December 2, 2022

Analysis: Macron’s centrist plan for French politics has resulted in a land-grab by fringe parties

3 min read


While its central unit, the Ensemble! Took part in the second round of Sunday’s election – winning 245 out of 577 seats – less than the 289 required for an absolute majority.

Macron’s coalition will now try to form a coalition in parliament so that it can legislate.

Prime Minister Elizabeth Bourne said Sunday night: “From tomorrow, we will work to build an action-oriented majority. There is no substitute for this alliance to guarantee the stability of our country and implement the necessary reforms.”

These reforms include raising the retirement age and having a pro-business agenda, both of which have faced opposition from the political arena, including protests during Macron’s first term. He also wants to push for greater integration within the European Union and has established himself as the bloc’s de facto leader since former German Chancellor Angela Merkel stepped down last year.

Philippe Marlier, a professor of French and European politics at University College London, believes that “Macron will try to govern certain issues through an ad hoc coalition” but points out that opposition parties will want to wait and see. Whether Macron dissolves parliament and “there is another solution. Elections in a year.”

Analysts are already calling Sunday’s election results a major personal failure for the French president – one that could tarnish his legacy.

The Left Alliance NUPES, led by Jean-Luc Mélenchon, won 131 seats.

When Macron was first elected in 2017, he acted as a relative unknown, leading a political movement that came from nowhere and to the traditional center-left and center-right of France. Used to brush

“Macron’s goal was, in a sense, to depoliticize French politics. He wanted a big center with people on both the left and the right who would try to solve France’s problems with a neutral mind,” said Gerard Arroud. Former Ambassador of France United States, told CNN.

“Instead, there is a realization that the only real alternative to Macron’s centrists are left-wing and right-wing politicians,” he added.

It is difficult to disagree with Araud’s analysis. The second largest political force now sitting in the French National Assembly is the left-wing coalition Ecological and Social People’s Union (NUPES), led by the far-left Jean-Luc Mélenchon.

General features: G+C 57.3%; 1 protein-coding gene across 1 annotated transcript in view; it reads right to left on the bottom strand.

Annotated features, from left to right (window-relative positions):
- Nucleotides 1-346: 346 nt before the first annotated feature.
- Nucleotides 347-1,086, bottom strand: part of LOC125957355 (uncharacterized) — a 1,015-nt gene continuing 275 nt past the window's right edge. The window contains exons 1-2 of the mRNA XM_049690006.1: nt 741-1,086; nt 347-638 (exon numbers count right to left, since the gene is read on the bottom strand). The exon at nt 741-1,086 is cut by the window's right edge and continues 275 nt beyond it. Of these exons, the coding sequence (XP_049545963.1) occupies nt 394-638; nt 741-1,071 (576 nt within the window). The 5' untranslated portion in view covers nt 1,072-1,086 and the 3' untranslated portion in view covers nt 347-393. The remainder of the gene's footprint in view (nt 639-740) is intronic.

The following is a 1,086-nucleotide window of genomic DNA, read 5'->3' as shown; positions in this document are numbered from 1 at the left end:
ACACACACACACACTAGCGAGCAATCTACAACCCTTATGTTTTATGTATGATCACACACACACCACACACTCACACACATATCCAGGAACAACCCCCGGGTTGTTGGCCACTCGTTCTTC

The third largest is Marine Le Pen’s far-right National Rally Party. Le Pen was Macron’s rival in the second round of the presidential election in April, in which he won 41% of the popular vote.

France's far-right party, the National Rally, led by Marine Le Pen, finished third with 89 seats.

Orlean Munden, a senior lecturer at the University of Bath who specializes in Europe’s far-right politics and fundamentalism, says Macron’s biggest failure could be to normalize Le Pen and the far-right.

“The idea of ​​a large center that formed a horse’s bridle, which included Macron and the far right and far left in its center, meant that Le Pen could place himself in the NUPES category.” Mundan explains.

Although there are some radicals in the NUPES, including the Millennials themselves, there are also Greens and Socialists, who have been mainstream French parties for years.

Munden says the record number of seats in parliament will allow Le Pen to claim the result “as an effective victory and to give the impression that the far right is closer to power in France and the rest of Europe.” Is happening. ”

There is no doubt that Macron’s 2017 victory was historic. In the world of Bridget and Donald Trump, their centralist, pro-European victory was welcomed by many who feared the perceived political instability around the world.

This victory feels like a long time ago and it is difficult to see what will happen to Macron’s political center when he is no longer in power. Even harder to predict what will happen to those voters who oppose Macron’s departure: could he return to the center of French politics, or move further left and right?



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